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Women Empowered: Fashions from the Frontline
December 6, 2018 - March 31, 2019
Level T of the Human Ecology Building
WOMEN EMPOWERED: Fashions from the Frontline chronicles how women have strategically and persistently used fashion to empower and uplift. From activists to politicians, academics to servicewomen, artists to athletes, entertainers and everyday unsung heroes, WOMEN EMPOWERED uses fashion to tell the stories of women on the frontlines. The exhibit is therefore organized according to physical spaces - The Street, The Government, The Stage, The Arena, The Academy - where fashion transforms, at times transgresses, and ultimately empowers.
The Government and The Street represent places of power and protest, while The Academy showcases outfits of intellectual pioneers that have empowered through education. The Arena highlights athletic achievements while The Stage explores empowerment through entertainment: celebrations of life and joy alongside the display of pain, loss, and healing. In each of these spaces women are on the frontline, using fashion to empower themselves and others.
As part of the 2018 Cornell Council for the Arts Biennial, WOMEN EMPOWERED engages the biennial theme of DURATION: Passage, Persistence, and Survival, through an array of garments and accessories alongside the narratives of the women who wore these frontline fashions.
This exhibition is the culmination of collective ideation and concept development between 14 students, one professor, and numerous people who have helped us along the way. From meetings to emails, photo shoots to archives, connecting with women across North America, and ending up on the media frontline, WOMEN EMPOWERED is a visual representation of fashion’s potential in creating change.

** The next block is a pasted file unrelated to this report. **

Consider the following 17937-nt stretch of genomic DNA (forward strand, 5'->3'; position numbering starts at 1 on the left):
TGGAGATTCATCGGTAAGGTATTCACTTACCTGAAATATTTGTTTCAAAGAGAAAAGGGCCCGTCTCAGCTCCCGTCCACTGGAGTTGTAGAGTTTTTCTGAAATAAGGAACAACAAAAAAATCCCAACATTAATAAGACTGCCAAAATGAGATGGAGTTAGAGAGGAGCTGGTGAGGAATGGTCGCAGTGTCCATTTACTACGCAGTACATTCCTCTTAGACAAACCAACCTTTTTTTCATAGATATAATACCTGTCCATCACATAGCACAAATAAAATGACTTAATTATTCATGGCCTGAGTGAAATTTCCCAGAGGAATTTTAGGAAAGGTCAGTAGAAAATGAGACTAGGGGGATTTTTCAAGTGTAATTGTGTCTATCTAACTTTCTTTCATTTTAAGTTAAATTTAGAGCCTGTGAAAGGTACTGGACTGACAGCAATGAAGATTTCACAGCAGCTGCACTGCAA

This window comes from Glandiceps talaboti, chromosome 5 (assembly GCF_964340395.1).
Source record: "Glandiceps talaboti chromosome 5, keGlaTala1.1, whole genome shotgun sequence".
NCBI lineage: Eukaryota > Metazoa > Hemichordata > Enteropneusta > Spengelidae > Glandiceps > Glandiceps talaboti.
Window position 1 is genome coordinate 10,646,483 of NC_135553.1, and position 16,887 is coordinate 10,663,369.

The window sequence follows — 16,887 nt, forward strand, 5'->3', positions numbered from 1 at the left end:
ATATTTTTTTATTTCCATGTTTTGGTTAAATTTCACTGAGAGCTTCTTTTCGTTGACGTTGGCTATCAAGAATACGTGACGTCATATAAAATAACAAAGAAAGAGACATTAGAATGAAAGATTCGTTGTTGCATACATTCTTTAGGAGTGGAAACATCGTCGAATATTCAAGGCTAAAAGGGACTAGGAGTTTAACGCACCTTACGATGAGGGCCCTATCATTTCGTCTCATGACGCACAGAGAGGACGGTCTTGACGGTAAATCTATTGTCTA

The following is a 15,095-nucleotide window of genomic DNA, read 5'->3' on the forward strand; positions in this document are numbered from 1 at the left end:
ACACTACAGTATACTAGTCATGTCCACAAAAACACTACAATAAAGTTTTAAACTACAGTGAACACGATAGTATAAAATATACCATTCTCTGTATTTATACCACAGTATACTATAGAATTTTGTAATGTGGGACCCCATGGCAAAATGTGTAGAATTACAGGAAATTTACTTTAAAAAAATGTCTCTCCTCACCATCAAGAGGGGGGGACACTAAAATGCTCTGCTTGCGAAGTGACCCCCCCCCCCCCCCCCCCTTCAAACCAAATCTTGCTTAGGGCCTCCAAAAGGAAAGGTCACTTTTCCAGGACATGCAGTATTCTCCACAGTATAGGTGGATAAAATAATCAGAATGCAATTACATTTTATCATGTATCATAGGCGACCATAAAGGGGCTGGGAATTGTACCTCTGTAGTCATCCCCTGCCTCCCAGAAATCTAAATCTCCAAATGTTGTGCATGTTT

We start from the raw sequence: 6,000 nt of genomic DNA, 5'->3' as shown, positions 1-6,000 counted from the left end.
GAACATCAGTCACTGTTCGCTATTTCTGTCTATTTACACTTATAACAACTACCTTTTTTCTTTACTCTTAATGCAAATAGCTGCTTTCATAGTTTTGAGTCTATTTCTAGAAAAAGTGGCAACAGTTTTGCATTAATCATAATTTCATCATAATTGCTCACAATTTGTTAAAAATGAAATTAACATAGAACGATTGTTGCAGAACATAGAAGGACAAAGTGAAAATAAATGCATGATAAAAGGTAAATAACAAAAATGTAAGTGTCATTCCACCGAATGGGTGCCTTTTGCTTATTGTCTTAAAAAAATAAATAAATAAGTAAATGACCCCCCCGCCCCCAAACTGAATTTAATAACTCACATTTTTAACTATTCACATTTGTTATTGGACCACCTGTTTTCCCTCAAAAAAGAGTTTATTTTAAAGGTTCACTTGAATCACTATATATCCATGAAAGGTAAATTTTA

CURATORIAL: Jenny Leigh Du Puis PhD ‘22, Kate Greder PhD ‘21, Chris Hesselbein PhD ‘20, Fabiana Berenguer Gil BArch ‘19, Jessica Estrada MA ‘19
RESEARCH: Lynda Xepoleas PhD ‘22, Margaux Neborak BS ‘19, Mary Louise DuBose BS ‘18, Akua Kwakwa BS ‘20, Jane Leyva MA ‘20
GRAPHICS: Rachel Getman MA ‘19, Sian Brown MA ‘20, Cindy Cordoba Arroyo PhD ‘21
EXHIBIT WEBSITE: Rachel Getman MA '19
LOGISTICS & BUDGET: Tori Pietsch BS ‘19
FACULTY ADVISOR: Dr. Denise N. Green ‘07
We began with a question: How do clothes empower? According to the Oxford English dictionary, empowerment is “the process of becoming stronger and more confident, especially in controlling one’s life and claiming one’s rights.” In seeking to define our interpretation of empowerment, we turned to different aspects of power: having agency, choice, and a voice. We asked: How do we embody and perform power? Do we wield it, like a weapon (or a hockey stick)? How do we harness it? Do we use it as an inner reserve with which to amplify our voices? Or do we wear it on our skin like a costume, or a signal, or a symbol of strength?